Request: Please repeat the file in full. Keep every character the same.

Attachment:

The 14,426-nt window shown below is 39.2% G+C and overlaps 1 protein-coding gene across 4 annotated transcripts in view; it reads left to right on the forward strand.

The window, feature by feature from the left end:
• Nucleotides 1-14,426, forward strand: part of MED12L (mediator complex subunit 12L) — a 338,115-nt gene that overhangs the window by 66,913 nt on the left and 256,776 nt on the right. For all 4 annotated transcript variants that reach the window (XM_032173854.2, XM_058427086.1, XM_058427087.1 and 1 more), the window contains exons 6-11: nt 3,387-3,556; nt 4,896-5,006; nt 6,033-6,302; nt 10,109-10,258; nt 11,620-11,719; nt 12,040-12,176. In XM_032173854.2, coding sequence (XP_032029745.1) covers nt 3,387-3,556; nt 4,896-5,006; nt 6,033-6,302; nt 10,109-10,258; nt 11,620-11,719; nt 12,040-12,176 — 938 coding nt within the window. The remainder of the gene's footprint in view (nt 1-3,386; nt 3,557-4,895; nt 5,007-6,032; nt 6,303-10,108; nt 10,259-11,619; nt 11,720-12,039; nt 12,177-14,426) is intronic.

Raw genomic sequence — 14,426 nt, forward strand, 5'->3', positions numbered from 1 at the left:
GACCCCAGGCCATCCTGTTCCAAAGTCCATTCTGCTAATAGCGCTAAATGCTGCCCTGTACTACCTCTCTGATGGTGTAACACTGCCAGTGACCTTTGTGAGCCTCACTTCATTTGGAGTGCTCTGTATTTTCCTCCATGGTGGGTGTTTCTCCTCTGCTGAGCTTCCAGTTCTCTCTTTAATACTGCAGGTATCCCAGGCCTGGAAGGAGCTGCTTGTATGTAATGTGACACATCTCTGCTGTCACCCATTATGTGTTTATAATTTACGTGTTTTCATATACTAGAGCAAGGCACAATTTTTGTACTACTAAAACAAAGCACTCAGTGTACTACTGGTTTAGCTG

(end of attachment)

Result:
The 14,426-nt window shown below is 39.2% G+C and overlaps 1 protein-coding gene across 4 annotated transcripts in view; it reads left to right on the forward strand.

The window, feature by feature from the left end:
• Nucleotides 1-14,426, forward strand: part of MED12L (mediator complex subunit 12L) — a 338,115-nt gene that overhangs the window by 66,913 nt on the left and 256,776 nt on the right. For all 4 annotated transcript variants that reach the window (XM_032173854.2, XM_058427086.1, XM_058427087.1 and 1 more), the window contains exons 6-11: nt 3,387-3,556; nt 4,896-5,006; nt 6,033-6,302; nt 10,109-10,258; nt 11,620-11,719; nt 12,040-12,176. In XM_032173854.2, coding sequence (XP_032029745.1) covers nt 3,387-3,556; nt 4,896-5,006; nt 6,033-6,302; nt 10,109-10,258; nt 11,620-11,719; nt 12,040-12,176 — 938 coding nt within the window. The remainder of the gene's footprint in view (nt 1-3,386; nt 3,557-4,895; nt 5,007-6,032; nt 6,303-10,108; nt 10,259-11,619; nt 11,720-12,039; nt 12,177-14,426) is intronic.

Raw genomic sequence — 14,426 nt, forward strand, 5'->3', positions numbered from 1 at the left:
GACCCCAGGCCATCCTGTTCCAAAGTCCATTCTGCTAATAGCGCTAAATGCTGCCCTGTACTACCTCTCTGATGGTGTAACACTGCCAGTGACCTTTGTGAGCCTCACTTCATTTGGAGTGCTCTGTATTTTCCTCCATGGTGGGTGTTTCTCCTCTGCTGAGCTTCCAGTTCTCTCTTTAATACTGCAGGTATCCCAGGCCTGGAAGGAGCTGCTTGTATGTAATGTGACACATCTCTGCTGTCACCCATTATGTGTTTATAATTTACGTGTTTTCATATACTAGAGCAAGGCACAATTTTTGTACTACTAAAACAAAGCACTCAGTGTACTACTGGTTTAGCTG